Tuesday, February 03, 2009

Wall-climbing Robot 1

Electroadhesive Robots
Enabling wall-climbing robots for security/military,
inspection, and service applications
Electroadhesion offers advantages over other types of technologies
for wall climbing, including robust clamping over a variety of surfaces
(rough or smooth, conductive or insulating), low power, resistance
to dust, and fast, electrically controllable clamping and unclamping
. Thus, electroadhesion lends itself to a variety of wall-climbing
robots. Tracked "tank" type wall-climbing robots, as well as more
biomimetic inchworm-type robots, have been successfully
demonstrated to date using this technology. Other
advantages of electroadhesion include its non-damaging
nature, and lightweight, which is crucial in wall-climbing applications.

Quadruped Wall Climbing Robot "NINJA-I, -II"

NINJA-I (1990-1993), NINJA-II (1994-). It is dangerous to inspect
and perform all the operations on the exterior walls of high rise
buildings and of the land bridges on high speed thoroughfares.
It also requires a great deal of expense in order to install the
needed scaffolding. NINJA is a wall climbing robot developed for
the purpose of automating this kind of operation. Units No. 1 and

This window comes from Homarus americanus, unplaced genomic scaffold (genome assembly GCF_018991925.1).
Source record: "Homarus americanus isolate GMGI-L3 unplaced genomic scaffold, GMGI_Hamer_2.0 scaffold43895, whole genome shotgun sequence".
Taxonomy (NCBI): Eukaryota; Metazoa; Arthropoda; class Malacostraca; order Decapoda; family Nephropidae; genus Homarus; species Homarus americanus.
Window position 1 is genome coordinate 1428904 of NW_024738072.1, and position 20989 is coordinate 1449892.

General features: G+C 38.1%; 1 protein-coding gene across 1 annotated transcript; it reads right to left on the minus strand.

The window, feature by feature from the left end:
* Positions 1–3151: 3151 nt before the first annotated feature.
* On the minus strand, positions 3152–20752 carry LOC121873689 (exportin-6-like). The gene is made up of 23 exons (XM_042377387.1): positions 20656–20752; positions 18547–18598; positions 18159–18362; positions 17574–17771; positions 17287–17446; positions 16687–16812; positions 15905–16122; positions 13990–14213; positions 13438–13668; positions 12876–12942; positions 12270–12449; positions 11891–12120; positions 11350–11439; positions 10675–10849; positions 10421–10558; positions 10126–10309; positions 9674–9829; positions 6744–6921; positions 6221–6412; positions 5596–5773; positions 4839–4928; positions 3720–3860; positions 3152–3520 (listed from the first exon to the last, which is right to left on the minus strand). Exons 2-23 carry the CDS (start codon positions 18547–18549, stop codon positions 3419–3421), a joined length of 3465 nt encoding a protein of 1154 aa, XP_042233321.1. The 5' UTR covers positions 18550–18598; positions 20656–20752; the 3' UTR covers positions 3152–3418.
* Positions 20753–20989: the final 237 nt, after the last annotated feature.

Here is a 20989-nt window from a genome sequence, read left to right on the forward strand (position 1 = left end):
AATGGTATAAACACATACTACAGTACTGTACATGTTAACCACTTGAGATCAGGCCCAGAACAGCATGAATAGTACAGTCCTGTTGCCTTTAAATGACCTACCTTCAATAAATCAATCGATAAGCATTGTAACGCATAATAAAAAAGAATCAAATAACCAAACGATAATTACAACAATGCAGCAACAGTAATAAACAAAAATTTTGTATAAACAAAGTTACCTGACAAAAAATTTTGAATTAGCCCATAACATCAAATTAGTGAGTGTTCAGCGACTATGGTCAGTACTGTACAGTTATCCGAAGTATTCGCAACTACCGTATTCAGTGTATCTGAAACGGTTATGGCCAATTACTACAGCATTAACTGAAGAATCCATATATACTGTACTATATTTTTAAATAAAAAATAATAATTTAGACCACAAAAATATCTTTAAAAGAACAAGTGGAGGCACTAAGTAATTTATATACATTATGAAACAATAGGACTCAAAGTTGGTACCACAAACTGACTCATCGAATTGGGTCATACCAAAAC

2 of both have a height of nearly 1.8 m , a left/right width of
0.5 meters, a thickness of 0.4 meters, and a main body weight of
45 kg. All the legs of NINJA-I, as in Fig. 2, are driven by three
prismatic joint actuators in parallel mechanisms. They are oriented
to the direction of gravity as much as possible at all times, and
manifest th e effectiveness of "coupled drive (a drive method which
plans on making high output performance as a system by
cooperatively utilizing as much as possible all actuators that are
installed)". The feet are compliant to the wall surface while being
oriented at all times in the same direction as the body by a new
parallel movement mechanism which utilizes conduit wires.
The NINJA-II expands the reachable area of this foot mechanism
by inserting articulated joints.
Wall-Climbing Robot Spies at ICRA 2008

Stanford's Stickybot, a wall-climbing robot that uses
gecko-inspired directional adhesives on its feet. Photo:
Stanford University

Terrain Robot

Relate Posts